Guatemala and El Salvador – Tropical Storm ‘Amanda’ Triggers Floods and Landslides

The government in El Salvador has declared a state of emergency after Tropical Storm Amanda caused devastation and at least 14 fatalities.

Floods in El Salvador after heavy rain brought by Tropical Storm Amanda, 31 May 2020. Photo: Government of El Salvador

Amanda made landfall in Guatemala on 31 May bringing very heavy rainfall and maximum sustained winds of 65 km/h. The storm caused significant damage and flooding in areas of Guatemala and El Salvador, where there are reports of at least 14 fatalities. Four people are thought to be missing. El Salvador’s President Nayib Bukele declared a 15-day national state of emergency due to devastation caused by the storm.

According to figures from the country’s environment ministry (MARN), in a 15 hour period on 31 May, Santa Cruz Porrillo in San Vincene department recorded 153.8mm of rain. During the same period, Berlin in Usulutan department recorded 134.8mm and Tepezontes in La Paz department 106mm.

Flooding was reported in several areas of the country, including in Sonsonate, La Libertad and San Salvador departments, including Ilopango and the national capital city San Salvador. In a preliminary report from Civil Protection, more than 200 homes have been flooded. Shelters have been set up to house those forced from their homes by the storm.

In Guatemala, authorities set up shelters throughout the country to house those at risk. As of late 31 May, Civil Protection (CONRED) reported almost 600 people had evacuated and a total of 44,000 people had been affected by the storm. In addition, 350 houses were damaged, along with several roads and 3 bridges.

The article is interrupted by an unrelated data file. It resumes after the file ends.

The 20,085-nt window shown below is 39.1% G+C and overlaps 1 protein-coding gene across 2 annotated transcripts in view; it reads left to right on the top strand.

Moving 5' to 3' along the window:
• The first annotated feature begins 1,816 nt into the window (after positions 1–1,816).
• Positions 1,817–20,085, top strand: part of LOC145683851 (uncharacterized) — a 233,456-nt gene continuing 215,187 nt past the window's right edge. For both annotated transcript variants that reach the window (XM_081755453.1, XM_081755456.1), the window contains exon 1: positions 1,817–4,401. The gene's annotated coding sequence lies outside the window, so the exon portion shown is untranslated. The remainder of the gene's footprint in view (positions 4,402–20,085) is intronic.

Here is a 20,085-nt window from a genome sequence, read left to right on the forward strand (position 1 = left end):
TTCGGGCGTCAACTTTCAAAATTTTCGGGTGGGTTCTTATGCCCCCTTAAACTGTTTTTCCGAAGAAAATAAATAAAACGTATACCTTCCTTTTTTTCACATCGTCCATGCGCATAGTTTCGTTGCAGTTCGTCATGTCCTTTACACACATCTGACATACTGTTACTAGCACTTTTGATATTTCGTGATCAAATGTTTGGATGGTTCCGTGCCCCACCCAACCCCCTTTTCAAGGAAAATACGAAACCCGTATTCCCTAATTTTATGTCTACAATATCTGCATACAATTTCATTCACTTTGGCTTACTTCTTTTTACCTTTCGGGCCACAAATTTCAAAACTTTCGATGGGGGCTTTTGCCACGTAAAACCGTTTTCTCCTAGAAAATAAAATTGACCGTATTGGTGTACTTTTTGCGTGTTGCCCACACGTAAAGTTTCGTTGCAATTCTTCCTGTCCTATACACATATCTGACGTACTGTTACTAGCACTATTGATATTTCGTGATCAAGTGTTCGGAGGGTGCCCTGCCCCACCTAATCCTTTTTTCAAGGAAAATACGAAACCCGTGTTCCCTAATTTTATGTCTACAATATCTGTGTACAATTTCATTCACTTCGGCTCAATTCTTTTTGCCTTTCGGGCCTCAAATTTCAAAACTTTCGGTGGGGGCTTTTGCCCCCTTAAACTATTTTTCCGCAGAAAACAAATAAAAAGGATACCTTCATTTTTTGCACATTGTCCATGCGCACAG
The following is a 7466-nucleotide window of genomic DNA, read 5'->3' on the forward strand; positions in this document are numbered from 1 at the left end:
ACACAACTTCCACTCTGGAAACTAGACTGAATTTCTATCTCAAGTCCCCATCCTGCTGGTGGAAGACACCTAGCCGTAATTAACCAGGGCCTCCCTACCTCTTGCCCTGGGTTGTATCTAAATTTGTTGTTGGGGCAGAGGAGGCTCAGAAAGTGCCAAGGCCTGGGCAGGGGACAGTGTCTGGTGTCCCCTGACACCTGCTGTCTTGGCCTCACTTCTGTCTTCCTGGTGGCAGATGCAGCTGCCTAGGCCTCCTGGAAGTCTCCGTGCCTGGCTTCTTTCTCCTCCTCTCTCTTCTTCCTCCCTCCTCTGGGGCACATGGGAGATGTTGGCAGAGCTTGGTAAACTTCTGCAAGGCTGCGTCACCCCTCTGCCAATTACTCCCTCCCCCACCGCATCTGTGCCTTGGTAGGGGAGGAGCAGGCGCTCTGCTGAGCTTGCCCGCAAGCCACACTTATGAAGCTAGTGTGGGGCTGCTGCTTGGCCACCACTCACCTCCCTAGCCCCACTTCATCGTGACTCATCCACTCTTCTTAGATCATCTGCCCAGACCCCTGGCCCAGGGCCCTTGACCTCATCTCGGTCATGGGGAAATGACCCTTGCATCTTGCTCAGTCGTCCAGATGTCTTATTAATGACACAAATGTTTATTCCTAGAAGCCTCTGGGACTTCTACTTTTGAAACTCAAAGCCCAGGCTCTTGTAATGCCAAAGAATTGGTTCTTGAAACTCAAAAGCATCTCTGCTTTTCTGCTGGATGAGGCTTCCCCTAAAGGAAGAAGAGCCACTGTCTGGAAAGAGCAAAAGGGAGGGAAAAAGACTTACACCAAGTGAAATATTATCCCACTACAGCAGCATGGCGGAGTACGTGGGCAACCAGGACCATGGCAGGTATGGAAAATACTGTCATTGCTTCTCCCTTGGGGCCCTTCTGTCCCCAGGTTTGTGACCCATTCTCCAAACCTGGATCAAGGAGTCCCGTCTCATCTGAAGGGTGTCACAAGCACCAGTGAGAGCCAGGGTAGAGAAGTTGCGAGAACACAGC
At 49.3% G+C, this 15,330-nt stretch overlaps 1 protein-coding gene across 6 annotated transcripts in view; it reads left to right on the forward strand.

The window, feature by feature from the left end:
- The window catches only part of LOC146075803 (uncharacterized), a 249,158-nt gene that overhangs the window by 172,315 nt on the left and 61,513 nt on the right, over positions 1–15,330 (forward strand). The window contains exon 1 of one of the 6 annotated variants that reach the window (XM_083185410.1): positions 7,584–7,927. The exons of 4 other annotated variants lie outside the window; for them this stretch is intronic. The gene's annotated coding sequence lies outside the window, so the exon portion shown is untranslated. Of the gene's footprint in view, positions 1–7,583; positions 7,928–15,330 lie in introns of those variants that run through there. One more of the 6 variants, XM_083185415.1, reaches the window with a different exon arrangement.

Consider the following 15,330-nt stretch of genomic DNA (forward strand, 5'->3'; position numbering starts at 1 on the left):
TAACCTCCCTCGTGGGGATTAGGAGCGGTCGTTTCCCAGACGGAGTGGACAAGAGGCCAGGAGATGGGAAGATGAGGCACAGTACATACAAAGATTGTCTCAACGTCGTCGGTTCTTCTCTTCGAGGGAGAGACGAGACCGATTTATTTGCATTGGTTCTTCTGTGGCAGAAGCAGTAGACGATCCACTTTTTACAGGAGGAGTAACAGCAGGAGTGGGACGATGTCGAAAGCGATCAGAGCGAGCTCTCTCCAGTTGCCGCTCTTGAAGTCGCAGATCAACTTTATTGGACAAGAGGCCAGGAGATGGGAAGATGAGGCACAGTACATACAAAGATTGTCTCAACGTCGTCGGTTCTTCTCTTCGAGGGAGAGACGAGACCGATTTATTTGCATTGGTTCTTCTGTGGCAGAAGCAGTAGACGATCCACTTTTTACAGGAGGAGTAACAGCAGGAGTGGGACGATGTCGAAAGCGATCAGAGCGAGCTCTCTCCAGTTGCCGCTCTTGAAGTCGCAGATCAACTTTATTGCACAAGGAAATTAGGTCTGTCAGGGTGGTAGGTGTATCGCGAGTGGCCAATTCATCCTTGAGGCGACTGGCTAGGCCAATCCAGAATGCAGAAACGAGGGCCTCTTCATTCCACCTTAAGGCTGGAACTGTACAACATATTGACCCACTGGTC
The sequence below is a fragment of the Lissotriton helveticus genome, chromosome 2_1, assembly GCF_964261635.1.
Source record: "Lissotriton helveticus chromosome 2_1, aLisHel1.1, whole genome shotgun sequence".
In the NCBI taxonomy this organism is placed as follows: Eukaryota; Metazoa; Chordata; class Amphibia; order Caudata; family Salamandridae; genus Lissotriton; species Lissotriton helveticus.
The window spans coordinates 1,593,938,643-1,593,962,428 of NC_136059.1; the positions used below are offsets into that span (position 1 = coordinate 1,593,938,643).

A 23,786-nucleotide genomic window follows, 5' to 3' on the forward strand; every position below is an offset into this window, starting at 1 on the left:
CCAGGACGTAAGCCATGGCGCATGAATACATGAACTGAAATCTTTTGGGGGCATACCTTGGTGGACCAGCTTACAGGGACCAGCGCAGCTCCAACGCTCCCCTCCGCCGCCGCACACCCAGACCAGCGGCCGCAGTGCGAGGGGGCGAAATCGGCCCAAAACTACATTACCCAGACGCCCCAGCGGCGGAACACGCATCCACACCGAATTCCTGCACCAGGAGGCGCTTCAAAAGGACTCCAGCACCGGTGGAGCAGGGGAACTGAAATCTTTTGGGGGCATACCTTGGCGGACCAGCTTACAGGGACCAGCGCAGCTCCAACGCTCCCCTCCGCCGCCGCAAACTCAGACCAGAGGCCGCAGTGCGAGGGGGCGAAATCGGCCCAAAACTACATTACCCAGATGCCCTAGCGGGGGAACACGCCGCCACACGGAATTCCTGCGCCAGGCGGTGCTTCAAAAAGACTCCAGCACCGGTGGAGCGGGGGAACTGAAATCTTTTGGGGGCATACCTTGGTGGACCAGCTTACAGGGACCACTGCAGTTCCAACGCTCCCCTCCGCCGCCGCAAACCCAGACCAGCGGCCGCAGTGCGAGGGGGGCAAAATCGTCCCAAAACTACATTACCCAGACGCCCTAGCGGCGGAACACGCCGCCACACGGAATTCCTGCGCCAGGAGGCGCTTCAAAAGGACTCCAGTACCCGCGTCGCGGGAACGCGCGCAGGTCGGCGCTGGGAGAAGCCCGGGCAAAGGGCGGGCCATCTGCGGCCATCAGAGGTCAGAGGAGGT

More Flooding Rain Expected in Central America

Within a few hours of making landfall the storm was downgraded to a tropical depression and has since weakened to a tropical rainstorm. As of 01 June, Amanda was located inland in Guatemala, near the border with the Mexican state of Yucatan and is forecast to move north west.

Further heavy rainfall is expected in the wake of the storm, threatening flash flooding and landslides across Central America. The NWS National Hurricane Center (NHC) said isolated maximum amounts of 20 to 25 inches (500mm to 635 mm) are possible in El Salvador, southern Guatemala, Tabasco, and Veracruz. This rainfall may produce life-threatening flash floods and mudslides.

There is also a possibility that the storm’s remnants could form into a new tropical depression should it move over water. NHC said: “If the remnants move back over water, environmental conditions appear conducive to support some development, and a new tropical depression could form while the system moves little through the middle of this week.”

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